On December 7th, GM of the Brooklyn Nets, Sean Marks, made another exceptional move. Marks sent Trevor Booker to the Philadelphia 76ers for Jahlil Okafor, Nik Stauskas, and a 2019 2nd round pick.
Booker, 30, is a veteran who’s value does not stand with a team like Brooklyn, who is years away from reaching the playoffs. He will be a helpful hand on the Sixers, who needed a backup big to replace the not-so-effective Amir Johnson. Booker will do just that as someone who can score and rebound as well as being a veteran voice on a younger team.
While the trade was not bad for Philadelphia, the Brooklyn Nets came away from the trade as the clear winner.
The biggest addition is Jahlil Okafor, who still has potential to be a serviceable big man in the NBA after riding the bench in Philadelphia all year. He appeared in just two games this season and only played 25 minutes combined in said games.
Oakfor played 103 games over his first two years in the league. In his rookie year, he averaged 17.5 points and seven rebounds in 30 minutes per game. When his minutes dipped to just 22.7 per game in his sophomore season, he averaged 11.8 points and 4.8 rebounds.
Obviously, Okafor’s defensive limitations have been well-documented and the concerns on that end of the floor are very legitimate. But, there are plenty of players, specifically, big men, who are not great defenders in the NBA. Names such as Al Jefferson, Brook Lopez, and Nikola Vucevic come to mind when thinking of centers who make their money on the offensive side of the court.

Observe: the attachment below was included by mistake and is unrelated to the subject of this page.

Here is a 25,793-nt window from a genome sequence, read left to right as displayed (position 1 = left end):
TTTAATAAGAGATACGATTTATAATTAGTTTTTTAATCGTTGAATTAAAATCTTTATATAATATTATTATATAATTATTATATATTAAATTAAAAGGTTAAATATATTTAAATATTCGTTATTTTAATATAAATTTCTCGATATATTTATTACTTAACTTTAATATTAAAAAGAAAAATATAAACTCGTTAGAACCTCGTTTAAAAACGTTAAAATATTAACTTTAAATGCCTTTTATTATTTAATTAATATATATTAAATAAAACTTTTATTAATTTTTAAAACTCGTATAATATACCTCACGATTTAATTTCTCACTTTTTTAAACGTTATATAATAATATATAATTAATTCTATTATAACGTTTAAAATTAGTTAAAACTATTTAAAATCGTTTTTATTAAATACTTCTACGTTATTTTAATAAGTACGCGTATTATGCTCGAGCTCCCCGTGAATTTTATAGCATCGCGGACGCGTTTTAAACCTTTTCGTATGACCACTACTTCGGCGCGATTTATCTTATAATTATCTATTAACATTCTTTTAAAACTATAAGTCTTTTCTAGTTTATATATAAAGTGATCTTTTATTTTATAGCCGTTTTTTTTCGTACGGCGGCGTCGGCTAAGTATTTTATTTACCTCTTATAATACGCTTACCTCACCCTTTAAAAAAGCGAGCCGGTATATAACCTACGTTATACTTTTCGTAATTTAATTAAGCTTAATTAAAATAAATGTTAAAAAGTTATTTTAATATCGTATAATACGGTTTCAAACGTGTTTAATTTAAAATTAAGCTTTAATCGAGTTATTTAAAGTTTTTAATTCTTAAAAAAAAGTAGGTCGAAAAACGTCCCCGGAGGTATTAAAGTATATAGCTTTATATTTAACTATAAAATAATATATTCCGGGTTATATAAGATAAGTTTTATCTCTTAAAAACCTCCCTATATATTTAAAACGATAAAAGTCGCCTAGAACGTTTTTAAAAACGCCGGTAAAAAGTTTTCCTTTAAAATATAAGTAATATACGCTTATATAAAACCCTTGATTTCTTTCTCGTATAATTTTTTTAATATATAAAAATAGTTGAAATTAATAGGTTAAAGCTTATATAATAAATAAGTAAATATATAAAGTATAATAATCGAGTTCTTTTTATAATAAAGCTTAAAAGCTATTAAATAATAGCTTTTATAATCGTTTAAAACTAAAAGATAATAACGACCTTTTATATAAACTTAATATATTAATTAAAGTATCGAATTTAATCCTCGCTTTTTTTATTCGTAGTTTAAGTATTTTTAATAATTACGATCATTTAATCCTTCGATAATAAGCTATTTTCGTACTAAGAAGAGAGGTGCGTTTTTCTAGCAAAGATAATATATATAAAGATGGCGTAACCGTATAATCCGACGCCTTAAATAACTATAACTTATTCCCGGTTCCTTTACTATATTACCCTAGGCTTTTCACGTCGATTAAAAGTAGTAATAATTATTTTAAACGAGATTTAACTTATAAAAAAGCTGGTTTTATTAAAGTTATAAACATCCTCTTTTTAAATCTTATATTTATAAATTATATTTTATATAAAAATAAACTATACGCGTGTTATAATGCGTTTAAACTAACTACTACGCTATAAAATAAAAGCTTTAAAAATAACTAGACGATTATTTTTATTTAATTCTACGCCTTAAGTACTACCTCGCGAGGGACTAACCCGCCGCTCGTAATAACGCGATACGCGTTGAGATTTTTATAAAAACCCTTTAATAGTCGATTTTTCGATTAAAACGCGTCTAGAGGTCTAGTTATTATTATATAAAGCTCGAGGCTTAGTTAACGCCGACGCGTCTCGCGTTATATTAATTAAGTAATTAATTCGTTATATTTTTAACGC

And the biggest factor when it comes to Okafor is his age. He is just 22 years old and had a productive first two years in the league. He can score the ball and if he makes any strides defensively, it will only help him become a more usable and successful player on the court. He has the size to be a rim protector, but if he does not start to play with a demeanor on the defensive end then the likelihood of him ever becoming even an average defender drops significantly.
But, for the cost the Brooklyn Nets paid in this trade, Okafor alone, would have been a good enough return for the potential he possesses.
The other player the Nets received in the deal, Nik Stauskas, may also have a chance to develop into something after being the 8th pick in the 2014 NBA Draft. While he has not done it recently in the NBA, Stauskas can shoot the lights out of the ball. He did so at Michigan, where he played a key role on the team that ended up losing to Louisville in the NCAA Championship.
Like Okafor, Stauskas rode the bench this season in Philadelphia, as he averaged just 0.7 minutes in six games. This is his fourth year in the NBA, but he played his best season in the league last year when he averaged 9.5 points in 27.4 minutes per game. He posted his best field-goal percentage, although it was still a very below average 39.6 percent. However, he did shoot a career-high 36.8 percent from the three-point line.
The common factor between both these players is when they play, they produce. Neither were great when they played, but they both were useful and still have untapped potential. Okafor and Stuaskas head to a system that thrives on developing players with Kenny Atkinson at the helm. For example, Spencer Dinwiddie, Rondae Hollis-Jefferson, and D’Angelo Russell before he suffered a left knee injury, have all had career years in the league.
This trade is no different than any other moves Marks and Atkinson have made in their short tenure. Whether it was drafting an oft-injured Caris Levert, trading their franchise cornerstone for the past eight seasons in Brook Lopez, or signing and playing Spencer Dinwiddie heavy minutes, the Nets continue to make similar moves time after time.
Those moves are to take chances, and recently the chances the Brooklyn Nets have been taking have opportunity to pay off.